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Re: Revised LaTeX Project Public License (LPPL)

Frank Mittelbach said:
> Jeff Licquia writes in reply to Joe Moore:
>  > On Wed, 2003-04-02 at 13:45, Joe Moore wrote:
>  > > > 10.  The Work, or any Derived Work, may be distributed under a
> different license, as long as that license honors the conditions
> in Clause 7a, above.
>  > >
>  > > This clause confuses me.
> well, the main reason for this clause, or a clause similar to it, is to
> make it clear that the license does _not_ require to have modified works
> be licensed by the same license (as some licenses require) but instead
> that the only requirement is that by using a different license you do
> not create a work for that it is allowed to generate a work would be in
> violation of LPPL if it would be directly generated from the original
> work.

But the clause indicates that "The Work" -- not a modified work, but "The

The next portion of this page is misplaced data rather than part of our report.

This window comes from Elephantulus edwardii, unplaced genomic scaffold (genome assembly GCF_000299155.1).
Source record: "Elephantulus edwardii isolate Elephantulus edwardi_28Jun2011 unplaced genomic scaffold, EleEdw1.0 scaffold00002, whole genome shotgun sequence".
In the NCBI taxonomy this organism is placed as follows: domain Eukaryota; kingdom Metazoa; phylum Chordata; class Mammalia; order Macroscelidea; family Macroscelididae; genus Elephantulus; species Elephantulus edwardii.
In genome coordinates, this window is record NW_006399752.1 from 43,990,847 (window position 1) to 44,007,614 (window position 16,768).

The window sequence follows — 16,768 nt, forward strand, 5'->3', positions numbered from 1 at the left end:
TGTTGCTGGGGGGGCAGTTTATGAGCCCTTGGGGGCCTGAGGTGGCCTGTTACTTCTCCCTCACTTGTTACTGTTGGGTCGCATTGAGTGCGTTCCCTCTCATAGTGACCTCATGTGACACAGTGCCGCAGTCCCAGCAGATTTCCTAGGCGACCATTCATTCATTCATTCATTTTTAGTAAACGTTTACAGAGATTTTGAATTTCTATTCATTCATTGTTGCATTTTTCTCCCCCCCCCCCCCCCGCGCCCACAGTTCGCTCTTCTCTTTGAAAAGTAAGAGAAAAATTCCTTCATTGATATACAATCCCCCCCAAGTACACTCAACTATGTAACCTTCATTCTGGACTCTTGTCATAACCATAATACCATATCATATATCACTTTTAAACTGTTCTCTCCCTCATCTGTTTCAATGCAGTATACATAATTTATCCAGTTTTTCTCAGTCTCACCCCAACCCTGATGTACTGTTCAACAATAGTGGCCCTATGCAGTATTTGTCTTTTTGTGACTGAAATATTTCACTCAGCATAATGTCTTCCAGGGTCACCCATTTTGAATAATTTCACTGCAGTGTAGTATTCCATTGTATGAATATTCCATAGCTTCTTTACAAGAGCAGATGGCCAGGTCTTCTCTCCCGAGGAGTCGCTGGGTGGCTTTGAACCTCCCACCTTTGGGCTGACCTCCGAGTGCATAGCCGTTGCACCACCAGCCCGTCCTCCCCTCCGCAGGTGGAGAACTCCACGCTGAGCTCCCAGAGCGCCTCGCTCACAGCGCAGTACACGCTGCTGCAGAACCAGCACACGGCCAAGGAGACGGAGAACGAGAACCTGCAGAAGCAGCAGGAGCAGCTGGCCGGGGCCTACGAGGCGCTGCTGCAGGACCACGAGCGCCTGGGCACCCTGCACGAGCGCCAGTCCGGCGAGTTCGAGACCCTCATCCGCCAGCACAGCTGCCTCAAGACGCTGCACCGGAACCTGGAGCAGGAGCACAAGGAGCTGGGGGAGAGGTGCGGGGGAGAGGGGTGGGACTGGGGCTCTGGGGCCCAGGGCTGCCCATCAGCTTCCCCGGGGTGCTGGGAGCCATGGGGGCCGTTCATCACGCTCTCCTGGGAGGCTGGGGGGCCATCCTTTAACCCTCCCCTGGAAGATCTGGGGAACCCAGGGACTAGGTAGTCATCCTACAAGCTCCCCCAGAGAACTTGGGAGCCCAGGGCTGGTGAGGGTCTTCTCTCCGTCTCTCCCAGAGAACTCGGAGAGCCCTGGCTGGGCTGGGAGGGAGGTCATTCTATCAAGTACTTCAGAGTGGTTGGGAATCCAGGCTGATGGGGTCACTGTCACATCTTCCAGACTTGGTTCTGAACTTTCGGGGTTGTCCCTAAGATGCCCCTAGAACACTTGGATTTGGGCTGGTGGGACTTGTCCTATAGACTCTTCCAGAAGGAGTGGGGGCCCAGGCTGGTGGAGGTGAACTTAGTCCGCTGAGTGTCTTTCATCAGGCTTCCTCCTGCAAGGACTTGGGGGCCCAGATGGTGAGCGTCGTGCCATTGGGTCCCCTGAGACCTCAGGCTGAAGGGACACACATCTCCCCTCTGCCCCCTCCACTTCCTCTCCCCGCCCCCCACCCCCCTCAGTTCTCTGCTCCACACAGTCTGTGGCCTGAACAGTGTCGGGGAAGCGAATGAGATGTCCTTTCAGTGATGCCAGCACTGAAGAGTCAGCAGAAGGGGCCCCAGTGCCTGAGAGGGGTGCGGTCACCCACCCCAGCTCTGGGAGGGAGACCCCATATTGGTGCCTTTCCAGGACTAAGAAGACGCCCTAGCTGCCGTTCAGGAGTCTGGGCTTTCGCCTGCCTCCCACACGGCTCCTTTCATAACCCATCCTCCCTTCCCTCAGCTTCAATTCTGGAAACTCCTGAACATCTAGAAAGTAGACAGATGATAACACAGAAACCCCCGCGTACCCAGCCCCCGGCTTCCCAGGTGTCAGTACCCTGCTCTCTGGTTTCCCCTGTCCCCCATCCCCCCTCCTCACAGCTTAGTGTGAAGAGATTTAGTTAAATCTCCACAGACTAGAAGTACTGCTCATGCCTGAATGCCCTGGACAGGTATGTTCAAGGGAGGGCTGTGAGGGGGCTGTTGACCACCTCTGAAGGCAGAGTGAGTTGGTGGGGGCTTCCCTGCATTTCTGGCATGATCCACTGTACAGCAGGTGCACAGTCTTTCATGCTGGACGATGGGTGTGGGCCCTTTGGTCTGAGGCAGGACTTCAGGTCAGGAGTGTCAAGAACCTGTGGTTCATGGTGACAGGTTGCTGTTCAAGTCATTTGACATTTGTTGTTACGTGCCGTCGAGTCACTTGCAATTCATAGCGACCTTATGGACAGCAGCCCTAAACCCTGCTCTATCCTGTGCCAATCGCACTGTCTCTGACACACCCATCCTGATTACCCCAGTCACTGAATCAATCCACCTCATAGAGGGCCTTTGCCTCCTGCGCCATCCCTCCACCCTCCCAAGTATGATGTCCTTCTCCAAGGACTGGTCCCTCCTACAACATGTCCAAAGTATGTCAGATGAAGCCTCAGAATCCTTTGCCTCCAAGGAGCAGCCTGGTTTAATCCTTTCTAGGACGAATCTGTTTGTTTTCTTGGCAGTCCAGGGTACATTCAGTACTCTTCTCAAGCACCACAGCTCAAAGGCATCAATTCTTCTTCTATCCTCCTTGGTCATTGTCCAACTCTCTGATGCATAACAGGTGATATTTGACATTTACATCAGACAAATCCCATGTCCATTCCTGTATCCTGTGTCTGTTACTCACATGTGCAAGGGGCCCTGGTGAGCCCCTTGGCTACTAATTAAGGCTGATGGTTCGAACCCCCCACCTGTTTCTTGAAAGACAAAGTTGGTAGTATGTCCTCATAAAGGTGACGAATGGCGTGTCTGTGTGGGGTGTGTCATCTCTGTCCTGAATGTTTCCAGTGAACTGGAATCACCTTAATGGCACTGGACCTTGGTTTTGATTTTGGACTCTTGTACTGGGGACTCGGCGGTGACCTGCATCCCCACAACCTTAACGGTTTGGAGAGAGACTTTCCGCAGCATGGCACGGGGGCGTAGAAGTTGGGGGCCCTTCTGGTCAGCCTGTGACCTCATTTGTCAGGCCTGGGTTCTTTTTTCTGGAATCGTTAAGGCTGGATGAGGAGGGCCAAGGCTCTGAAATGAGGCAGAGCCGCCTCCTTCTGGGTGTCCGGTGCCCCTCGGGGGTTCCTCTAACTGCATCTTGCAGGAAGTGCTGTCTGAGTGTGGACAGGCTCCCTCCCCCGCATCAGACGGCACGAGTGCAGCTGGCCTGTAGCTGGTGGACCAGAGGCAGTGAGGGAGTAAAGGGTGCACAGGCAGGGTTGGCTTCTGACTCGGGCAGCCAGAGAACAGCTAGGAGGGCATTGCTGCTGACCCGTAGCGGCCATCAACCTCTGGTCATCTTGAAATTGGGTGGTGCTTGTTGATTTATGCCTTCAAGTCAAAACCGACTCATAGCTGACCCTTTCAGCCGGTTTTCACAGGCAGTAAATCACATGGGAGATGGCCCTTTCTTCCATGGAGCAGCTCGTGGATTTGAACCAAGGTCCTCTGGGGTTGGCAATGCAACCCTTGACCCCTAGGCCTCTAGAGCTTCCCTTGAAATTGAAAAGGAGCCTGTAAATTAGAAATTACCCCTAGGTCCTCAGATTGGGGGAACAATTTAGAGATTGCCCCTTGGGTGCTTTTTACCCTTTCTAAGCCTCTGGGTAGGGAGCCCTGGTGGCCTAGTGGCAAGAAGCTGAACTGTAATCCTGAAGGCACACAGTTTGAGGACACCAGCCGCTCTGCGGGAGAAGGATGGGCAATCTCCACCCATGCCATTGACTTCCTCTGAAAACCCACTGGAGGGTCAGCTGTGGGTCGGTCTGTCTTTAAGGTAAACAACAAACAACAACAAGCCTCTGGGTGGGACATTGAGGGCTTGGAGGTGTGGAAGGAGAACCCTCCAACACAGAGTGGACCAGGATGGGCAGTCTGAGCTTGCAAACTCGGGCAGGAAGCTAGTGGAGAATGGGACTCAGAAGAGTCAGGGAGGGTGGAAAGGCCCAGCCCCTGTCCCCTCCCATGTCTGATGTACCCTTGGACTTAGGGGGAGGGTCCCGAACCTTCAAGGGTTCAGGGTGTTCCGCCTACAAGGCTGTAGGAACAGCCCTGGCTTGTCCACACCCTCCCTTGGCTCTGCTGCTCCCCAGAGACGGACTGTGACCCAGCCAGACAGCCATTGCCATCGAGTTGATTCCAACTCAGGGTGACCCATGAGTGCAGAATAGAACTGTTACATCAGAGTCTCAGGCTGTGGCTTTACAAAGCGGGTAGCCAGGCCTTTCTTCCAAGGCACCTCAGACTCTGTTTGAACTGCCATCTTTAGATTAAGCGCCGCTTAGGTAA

Work" can be licensed under _any_ other license that honors 7a.

So, in essence, the entire text of the LPPL draft license could be
shortened to the text of 7a (and, by reference 5a)

And also, the "any derived work" language might be seen as an attempt to
restrict the licensing preferences of derivative works.  For example, if
someone would prefer to license their modifications under a strong
copyleft license, clause 10 above would seem to suggest that EvilCorp
could "steal" the derived work under their own license.

>  > > I'm curious what the reasoning is for this clause.
>  >
>  > I'll leave that to the LaTeX people to respond to, if they wish.
> well, as i said we would like to give the author of a derived work more
> freedom what to do with his/her derived work, then, say, GPL does. For
> example it would be ok to use a non-free license if he/she chooses to do
> so.

I see the purpose now.  I would question the wording, as it seems to me to
have a different effect than intended.

Perhaps: s/The Work, or any/A/


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